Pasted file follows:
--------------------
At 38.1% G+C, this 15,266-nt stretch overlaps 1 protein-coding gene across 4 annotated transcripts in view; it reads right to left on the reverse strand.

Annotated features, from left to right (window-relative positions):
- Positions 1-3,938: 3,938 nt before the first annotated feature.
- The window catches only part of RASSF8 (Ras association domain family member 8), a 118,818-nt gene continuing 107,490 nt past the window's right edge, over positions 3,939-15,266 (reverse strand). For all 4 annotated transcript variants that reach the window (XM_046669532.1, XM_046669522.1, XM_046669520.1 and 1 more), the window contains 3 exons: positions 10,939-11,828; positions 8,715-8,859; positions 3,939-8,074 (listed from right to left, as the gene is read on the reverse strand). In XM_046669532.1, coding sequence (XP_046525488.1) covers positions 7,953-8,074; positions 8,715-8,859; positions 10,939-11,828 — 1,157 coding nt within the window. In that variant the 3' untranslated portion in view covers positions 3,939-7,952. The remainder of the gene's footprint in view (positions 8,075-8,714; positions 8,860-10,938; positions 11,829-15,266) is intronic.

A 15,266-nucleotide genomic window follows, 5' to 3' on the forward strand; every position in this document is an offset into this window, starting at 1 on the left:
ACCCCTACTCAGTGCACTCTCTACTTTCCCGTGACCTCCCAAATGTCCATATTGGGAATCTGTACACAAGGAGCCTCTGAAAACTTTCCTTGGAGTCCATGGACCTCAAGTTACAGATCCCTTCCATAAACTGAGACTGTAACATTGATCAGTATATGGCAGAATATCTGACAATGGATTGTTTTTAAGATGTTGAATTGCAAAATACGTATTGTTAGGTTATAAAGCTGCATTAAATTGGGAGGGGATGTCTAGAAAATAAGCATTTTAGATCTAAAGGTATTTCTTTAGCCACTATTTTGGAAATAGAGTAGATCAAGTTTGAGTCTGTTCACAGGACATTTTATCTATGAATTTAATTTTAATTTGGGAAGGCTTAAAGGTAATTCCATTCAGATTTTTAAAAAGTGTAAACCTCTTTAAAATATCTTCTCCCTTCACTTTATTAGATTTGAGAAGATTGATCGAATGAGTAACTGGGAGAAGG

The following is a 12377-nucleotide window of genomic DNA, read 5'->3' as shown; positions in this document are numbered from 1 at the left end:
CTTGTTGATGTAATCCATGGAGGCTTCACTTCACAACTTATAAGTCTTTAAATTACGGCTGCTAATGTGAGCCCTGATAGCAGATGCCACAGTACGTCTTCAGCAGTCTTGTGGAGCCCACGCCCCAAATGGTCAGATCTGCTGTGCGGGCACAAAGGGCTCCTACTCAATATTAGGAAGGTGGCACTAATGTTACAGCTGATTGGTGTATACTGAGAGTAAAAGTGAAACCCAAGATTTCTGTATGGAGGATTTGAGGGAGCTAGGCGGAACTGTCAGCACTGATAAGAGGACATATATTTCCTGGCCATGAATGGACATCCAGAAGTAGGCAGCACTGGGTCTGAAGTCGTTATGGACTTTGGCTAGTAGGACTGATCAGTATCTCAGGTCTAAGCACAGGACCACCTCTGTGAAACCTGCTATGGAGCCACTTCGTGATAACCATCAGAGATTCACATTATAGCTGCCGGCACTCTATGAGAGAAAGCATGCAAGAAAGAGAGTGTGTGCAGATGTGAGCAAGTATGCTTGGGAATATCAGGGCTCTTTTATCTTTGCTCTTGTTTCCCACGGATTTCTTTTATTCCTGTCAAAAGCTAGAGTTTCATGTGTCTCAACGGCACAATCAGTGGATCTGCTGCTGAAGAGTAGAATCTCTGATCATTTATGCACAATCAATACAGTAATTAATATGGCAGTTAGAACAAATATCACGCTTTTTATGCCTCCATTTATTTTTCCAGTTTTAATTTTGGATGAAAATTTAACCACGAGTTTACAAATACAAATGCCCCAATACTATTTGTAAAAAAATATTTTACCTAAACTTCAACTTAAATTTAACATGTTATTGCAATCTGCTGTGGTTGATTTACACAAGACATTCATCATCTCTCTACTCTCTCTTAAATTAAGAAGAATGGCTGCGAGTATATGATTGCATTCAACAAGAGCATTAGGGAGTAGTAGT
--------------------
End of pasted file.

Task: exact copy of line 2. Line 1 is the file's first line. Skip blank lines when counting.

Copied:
Annotated features, from left to right (window-relative positions):